When, together with Jaume Pujol-Galceran, we decided to write the first authorized biography of Rafael Nadal in 2007 (Chronicle of a phenomenon), the player’s family from Manacor prohibited us from clearly explaining the injury he had suffered since he was 15 years old and which has led to the Syndrome of Müller-Weis, which now grips him. That injury forced the tennis player to rethink his sports career. To the point that his father, Sebastián, came to suggest the possibility of making his way in other less physically demanding sports, if necessary.
In a conversation with one of the most prestigious podiatrists in the world who worked with him, he told me that he could continue competing for a few more years. Back then, Rafa had won three major titles and was beginning to design an unstoppable legend. Rafa traveled to the United States, where Nike designed special shoes for him to avoid the pain he felt every time he forced his left foot. He learned to suffer, to adapt all his musculature to the new conditions that his physique demanded of him. And he did.
To the point of becoming the tennis player who, with 22, has won the most Grand Slam titles. His career has been an ordeal, plagued by knee and back injuries. But all this has served to develop a defensive shield against pain. In 2009, after playing a tough semifinal against Fernando Verdasco at the Australian Open, Nadal was devastated. With his uncle and coach, Toni Nadal, they were even considering leaving before the final. “I can’t take it anymore”, he confessed to Toni. “Let’s see Rafa,” his uncle replied. “If I now pointed a gun at you and told you I was going to shoot, what would you do?” “Run away,” Rafa replied. “Well, that’s what you have to do now, because you have the chance to be the first Spaniard to win in Melbourne.”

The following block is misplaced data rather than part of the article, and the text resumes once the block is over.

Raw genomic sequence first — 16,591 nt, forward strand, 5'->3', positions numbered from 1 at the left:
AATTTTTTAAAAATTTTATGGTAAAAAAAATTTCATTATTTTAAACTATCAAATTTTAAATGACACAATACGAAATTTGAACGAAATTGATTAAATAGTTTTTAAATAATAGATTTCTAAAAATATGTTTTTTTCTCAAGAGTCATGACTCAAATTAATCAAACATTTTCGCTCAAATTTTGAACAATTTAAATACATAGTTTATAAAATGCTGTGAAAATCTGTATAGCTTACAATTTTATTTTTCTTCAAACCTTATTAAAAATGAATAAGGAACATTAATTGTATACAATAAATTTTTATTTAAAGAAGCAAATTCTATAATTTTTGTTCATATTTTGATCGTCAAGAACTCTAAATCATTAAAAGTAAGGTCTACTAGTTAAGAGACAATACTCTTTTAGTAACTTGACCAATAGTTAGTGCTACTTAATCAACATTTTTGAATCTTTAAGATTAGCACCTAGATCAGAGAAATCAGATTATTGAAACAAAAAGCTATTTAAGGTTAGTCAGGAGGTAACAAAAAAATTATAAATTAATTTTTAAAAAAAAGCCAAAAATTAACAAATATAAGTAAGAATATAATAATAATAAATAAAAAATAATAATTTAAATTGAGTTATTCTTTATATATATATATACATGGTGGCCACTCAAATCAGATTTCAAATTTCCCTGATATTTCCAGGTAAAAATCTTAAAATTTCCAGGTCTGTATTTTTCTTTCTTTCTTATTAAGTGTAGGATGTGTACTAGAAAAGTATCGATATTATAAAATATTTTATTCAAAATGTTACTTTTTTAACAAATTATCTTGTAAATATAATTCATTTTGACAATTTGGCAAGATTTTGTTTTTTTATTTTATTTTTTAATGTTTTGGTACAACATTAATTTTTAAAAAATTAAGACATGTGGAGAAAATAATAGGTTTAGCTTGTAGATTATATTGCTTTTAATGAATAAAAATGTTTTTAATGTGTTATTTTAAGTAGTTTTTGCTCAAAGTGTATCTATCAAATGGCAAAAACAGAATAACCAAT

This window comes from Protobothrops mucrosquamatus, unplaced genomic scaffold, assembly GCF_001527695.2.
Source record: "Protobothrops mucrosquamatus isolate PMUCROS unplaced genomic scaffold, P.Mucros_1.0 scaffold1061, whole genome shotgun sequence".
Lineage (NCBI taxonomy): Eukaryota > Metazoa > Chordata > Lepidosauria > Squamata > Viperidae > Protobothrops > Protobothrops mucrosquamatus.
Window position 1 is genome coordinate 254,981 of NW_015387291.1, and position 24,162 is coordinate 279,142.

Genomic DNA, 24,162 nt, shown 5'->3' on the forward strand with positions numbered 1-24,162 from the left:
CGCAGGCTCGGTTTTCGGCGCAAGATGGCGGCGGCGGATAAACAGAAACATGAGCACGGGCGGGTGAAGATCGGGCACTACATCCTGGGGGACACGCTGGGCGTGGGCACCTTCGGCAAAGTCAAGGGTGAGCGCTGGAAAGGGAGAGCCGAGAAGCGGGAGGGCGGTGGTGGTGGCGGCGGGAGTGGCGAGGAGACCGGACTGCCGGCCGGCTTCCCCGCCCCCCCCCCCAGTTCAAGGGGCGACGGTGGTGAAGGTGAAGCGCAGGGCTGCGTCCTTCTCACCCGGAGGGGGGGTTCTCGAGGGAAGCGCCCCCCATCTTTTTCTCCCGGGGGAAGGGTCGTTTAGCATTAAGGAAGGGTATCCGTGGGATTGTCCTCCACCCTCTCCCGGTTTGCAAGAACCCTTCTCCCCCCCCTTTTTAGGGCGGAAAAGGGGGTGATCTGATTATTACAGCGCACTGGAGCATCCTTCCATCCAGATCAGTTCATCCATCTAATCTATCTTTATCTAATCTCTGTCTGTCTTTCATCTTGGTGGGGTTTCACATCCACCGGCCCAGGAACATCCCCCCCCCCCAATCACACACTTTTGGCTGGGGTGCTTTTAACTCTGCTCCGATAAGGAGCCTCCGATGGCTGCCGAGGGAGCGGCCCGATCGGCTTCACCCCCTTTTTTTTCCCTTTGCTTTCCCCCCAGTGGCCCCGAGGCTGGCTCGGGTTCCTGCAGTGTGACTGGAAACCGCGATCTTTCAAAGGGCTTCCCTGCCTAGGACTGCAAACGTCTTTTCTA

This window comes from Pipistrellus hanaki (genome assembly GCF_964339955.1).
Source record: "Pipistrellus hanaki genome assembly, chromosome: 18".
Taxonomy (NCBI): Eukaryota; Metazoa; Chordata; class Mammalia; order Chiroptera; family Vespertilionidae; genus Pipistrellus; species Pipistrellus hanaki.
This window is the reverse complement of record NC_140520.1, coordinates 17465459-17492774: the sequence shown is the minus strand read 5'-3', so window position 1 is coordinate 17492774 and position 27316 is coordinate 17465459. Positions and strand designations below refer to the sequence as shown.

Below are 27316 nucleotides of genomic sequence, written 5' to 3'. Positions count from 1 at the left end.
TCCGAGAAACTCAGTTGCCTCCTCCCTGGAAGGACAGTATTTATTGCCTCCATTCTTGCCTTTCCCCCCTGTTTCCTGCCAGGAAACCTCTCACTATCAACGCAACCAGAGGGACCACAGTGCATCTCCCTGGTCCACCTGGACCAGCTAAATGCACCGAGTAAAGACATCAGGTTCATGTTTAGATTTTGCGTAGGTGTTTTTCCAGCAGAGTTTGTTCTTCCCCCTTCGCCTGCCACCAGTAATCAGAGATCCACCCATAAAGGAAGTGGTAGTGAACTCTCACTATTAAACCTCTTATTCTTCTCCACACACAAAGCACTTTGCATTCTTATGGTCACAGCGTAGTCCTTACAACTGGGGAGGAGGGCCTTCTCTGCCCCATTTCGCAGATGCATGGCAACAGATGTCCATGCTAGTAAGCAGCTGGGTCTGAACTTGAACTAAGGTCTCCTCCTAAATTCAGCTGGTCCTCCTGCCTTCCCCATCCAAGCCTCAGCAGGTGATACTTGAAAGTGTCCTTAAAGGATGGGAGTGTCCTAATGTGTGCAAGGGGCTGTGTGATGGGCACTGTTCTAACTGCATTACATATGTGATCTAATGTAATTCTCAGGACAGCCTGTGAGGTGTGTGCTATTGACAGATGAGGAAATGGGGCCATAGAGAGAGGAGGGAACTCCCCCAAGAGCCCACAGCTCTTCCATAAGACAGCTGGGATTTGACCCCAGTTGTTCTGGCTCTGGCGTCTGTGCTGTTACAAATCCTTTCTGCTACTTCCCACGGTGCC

He went out and beat Roger Federer. But the words of Toni – an indispensable mentor – only pushed him out. Once in the final, it was his ability to suffer that ended up giving him the victory. And having had to deal with adversity so many times, having had to overcome so many obstacles, constantly feel the pain so close and, obviously, the quality of his tennis is what has given him the mental strength he needed to have the rise he had in his duels against Federer and now against Serbian Novak Djokovic.
After beating Ruud in the Roland Garros final, everyone was waiting for Nadal’s message. At 36, his future could be questioned. But, the Manacorí announced that as long as his body did not say enough, he would return. And it will be difficult for the new generations to win in Paris at least next year.
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